In June, 2007, the Official UK PlayStation Magazine revealed that another installment of the TimeSplitters series was being made. However, at Kotaku, Rob Yescombe, the scriptwriter for the previous title in the series, said that the systems they were developing the game for were "unsigned at the moment."
"I'm sure it's possible to do a control scheme that works," Doak added, when asked about his thoughts on developing a first-person shooter for Wii. An early logo for the game was a spoof of the Gears of War logo with a monkey head replacing the skull. There was some concept art for a monkey in Master Chief's armour. Similarly, videos and screenshots of a monkey driving a heavy mechanical diving suit similar to ones featured in BioShock have been released on the developer's website. Because of this, it is expected that there will be more in-game "potshots" of those games as well as other gaming franchises. Yescombe from Free Radical Design confirmed that prediction. Free Radical Design mentioned that TimeSplitters 4 will not use the much-criticised Haze engine, instead opting for some "new and double shiny tech".
Despite the game officially being announced as being in development, the future of the title became uncertain due to Free Radical Design going into administration on December 18, 2008. However, the studio was bought by Crytek, the developers behind the Crysis series. Free Radical have changed their name to Crytek UK. As of August 17, 2009, the project has officially been declared as on hold. In a recent interview, Crytek UK claimed that they would continue the project once there is a high industry demand for such a game.
Crytek UK has filed a new trademark registration for TimeSplitters: Future Perfect. The application was filed on April 26, 2010. Future Perfect was previously released on the Xbox, GameCube and PlayStation 2 in 2005. On November 1, 2010, Crytek UK announced that they were discussing with publishers whether releasing TimeSplitters 4 is the right move to take. Other senior Crytek staff have spoken about 'talks with publishers over the possibilities of a new TS'
On June 14, 2011, VideoGamer.com informed that a high-ranked source inside Crytek had leaked that the company is currently working on a new game (rumored to be TimeSplitters 4) with DirectX 11 to be released on next-generation platforms, Wii U, and successors to the PlayStation 3 and Xbox 360 Since then, Crytek has denied any collaboration with Microsoft, however confirmed the use of DirectX 11. They made no comment towards the outcome of TimeSplitters 4.
On July 30, 2011, an article in Official PlayStation Magazine September 2011 edition claimed that the fourth installment was to be announced soon by Crytek, stating "Gun-wielding monkeys are making a comeback! A fourth TimeSplitters title is to be announced soon."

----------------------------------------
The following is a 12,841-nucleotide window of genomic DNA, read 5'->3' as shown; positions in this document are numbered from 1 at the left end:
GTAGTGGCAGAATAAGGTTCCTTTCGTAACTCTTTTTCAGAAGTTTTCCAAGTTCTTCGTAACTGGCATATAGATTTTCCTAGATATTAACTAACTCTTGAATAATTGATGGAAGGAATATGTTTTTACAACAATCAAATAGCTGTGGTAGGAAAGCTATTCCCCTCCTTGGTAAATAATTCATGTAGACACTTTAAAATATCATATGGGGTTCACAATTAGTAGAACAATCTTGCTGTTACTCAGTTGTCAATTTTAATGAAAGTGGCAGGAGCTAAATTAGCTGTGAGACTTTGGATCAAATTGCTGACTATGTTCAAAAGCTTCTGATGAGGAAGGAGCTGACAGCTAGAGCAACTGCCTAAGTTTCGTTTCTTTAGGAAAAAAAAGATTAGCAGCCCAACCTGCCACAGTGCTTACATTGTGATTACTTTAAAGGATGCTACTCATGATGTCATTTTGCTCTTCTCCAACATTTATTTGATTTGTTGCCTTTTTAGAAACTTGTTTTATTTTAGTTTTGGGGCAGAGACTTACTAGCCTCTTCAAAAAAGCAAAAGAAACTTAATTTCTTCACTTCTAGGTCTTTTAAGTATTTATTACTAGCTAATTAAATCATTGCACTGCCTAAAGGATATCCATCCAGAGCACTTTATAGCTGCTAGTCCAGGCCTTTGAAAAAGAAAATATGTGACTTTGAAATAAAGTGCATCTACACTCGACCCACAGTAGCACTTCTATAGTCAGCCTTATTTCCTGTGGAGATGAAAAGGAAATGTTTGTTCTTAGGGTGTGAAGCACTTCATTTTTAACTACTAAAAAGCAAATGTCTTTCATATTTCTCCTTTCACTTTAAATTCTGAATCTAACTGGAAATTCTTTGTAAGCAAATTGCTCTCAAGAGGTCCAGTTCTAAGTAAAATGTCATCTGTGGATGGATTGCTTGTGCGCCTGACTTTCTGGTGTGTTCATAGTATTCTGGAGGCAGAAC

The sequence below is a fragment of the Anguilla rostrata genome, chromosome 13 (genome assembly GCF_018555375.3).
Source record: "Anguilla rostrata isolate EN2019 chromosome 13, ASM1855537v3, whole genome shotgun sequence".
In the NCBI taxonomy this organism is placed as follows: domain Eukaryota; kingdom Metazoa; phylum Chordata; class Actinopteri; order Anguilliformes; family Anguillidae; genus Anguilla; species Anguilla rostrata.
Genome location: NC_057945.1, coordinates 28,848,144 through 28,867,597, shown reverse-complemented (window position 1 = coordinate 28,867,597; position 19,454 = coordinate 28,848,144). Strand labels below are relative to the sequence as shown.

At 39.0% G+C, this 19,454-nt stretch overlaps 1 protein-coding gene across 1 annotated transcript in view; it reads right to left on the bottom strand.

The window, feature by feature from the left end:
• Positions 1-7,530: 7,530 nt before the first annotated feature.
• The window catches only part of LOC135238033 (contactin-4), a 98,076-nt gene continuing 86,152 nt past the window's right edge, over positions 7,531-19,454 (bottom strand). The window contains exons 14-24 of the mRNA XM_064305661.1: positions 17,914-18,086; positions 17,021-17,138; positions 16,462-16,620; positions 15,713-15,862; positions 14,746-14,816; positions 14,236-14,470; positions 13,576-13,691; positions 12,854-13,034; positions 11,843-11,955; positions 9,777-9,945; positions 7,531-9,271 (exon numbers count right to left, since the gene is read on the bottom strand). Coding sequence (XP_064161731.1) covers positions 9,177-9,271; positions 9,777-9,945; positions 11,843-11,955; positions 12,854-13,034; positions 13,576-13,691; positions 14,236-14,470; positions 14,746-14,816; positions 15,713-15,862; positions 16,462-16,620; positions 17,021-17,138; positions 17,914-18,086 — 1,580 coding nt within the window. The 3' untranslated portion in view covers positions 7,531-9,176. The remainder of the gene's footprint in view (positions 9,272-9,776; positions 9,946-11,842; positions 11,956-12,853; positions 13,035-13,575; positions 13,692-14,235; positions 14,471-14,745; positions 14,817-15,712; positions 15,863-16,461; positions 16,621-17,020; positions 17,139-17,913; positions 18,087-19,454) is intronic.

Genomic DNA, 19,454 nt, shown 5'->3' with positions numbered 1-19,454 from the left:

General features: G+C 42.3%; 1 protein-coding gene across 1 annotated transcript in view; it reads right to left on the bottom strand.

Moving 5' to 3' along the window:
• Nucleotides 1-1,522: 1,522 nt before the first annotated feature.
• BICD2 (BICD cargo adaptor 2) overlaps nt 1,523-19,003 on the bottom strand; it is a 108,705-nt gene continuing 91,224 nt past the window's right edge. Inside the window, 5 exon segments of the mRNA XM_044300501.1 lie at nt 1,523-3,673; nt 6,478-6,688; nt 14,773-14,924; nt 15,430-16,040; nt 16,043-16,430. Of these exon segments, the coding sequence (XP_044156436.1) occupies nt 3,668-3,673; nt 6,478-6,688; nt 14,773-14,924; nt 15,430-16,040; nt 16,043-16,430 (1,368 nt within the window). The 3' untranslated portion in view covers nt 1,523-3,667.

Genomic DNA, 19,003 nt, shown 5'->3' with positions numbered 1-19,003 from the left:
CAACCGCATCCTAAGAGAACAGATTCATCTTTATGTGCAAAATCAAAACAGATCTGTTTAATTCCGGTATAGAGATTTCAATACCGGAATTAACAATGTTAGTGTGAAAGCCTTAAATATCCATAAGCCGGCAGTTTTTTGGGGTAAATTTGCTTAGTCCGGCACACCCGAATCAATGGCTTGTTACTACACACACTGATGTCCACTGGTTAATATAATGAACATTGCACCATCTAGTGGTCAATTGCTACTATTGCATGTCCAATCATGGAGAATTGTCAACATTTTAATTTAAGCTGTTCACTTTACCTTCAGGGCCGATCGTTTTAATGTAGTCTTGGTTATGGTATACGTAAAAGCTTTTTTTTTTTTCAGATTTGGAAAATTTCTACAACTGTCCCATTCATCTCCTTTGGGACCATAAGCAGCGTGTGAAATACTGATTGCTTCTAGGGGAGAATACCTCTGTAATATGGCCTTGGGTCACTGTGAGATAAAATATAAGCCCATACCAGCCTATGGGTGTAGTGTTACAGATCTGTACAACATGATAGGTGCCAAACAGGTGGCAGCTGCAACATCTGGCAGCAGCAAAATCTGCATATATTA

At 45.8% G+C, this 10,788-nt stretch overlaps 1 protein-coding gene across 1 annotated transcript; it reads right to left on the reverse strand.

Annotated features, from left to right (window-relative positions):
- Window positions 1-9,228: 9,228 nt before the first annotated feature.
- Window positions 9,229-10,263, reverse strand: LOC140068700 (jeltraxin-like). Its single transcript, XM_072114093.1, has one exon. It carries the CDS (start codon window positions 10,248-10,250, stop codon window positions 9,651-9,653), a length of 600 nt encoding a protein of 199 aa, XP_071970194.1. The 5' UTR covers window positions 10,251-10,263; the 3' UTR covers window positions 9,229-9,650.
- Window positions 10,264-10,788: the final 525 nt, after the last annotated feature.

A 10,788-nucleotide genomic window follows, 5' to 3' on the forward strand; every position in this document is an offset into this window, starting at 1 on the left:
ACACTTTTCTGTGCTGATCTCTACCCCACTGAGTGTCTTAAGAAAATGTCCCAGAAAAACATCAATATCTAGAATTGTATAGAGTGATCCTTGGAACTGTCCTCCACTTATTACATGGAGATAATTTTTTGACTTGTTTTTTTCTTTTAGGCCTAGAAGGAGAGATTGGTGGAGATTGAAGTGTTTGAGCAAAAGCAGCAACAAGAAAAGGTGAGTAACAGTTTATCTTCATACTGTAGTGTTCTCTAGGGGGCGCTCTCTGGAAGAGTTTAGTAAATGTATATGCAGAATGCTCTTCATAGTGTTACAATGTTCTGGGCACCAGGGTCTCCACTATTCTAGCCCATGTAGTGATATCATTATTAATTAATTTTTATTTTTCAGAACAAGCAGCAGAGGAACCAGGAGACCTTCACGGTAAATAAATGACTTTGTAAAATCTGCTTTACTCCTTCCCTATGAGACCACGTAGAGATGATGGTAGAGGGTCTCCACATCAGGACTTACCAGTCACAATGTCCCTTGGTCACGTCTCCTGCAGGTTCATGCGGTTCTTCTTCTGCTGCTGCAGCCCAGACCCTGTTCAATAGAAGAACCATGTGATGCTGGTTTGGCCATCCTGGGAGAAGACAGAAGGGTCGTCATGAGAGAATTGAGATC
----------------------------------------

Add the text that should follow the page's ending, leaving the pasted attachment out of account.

Concept art for Timesplitters 4:
Timesplitters 4 support video:
Recent article on how Free Radical got shut down - [URL]http://www.eurogamer.net/articles/2012-05-04-free-radical-vs-the-monsters[/URL]
Follow on Twitter at: [URL]https://twitter.com/#!/Timesplitting[/URL]
Played them all a lot except the first, Future Perfect is my favourite PS2 shooter ever. I also have the theme of Mansion of Madness stuck in my head, great level. It's a shame they won't make another one.
Future Perfect was one of the best games ever made.
I used to play that Chasm/Abyss level in TS2 with bots using nothing but crossbow bolts and fire items. I would also try and make levels as small as possible with the largest amount of bots to see how hectic it could get as well... good times.
Future Perfect is one of my most loved games in my collection. I dont know how much hours i spent playing that game before i made the jump to Xbox Live.
I would love to re release the asskickulator again.
This series is the best. It was my first FPS experience after Goldeneye 64 and it was a hell of a game for friends to play together.
I would kill for an online capable PC port. [i][b]KILL[/b][/i] for it.
[QUOTE=U-Lander;35853169]This series is the best. It was my first FPS experience after Goldeneye 64 and it was a hell of a game for friends to play together.
I would kill for an online capable PC port. [i][b]KILL[/b][/i] for it.[/QUOTE]
Imagine the mods for a PC port? and the map maker limit etc.. Oh god. Crytek Are silly guys.
Future perfect was so good it had everything even gave me some chills on the mansion level, I wish there were more games like this.
Timesplitters is a game series like no other, I'd really like to see another installment.
I should totally dust off a gamecube and dig Future Perfect up from some dusty corner, I have played this until I fell asleep behind the controller... well until my save file got corrupted.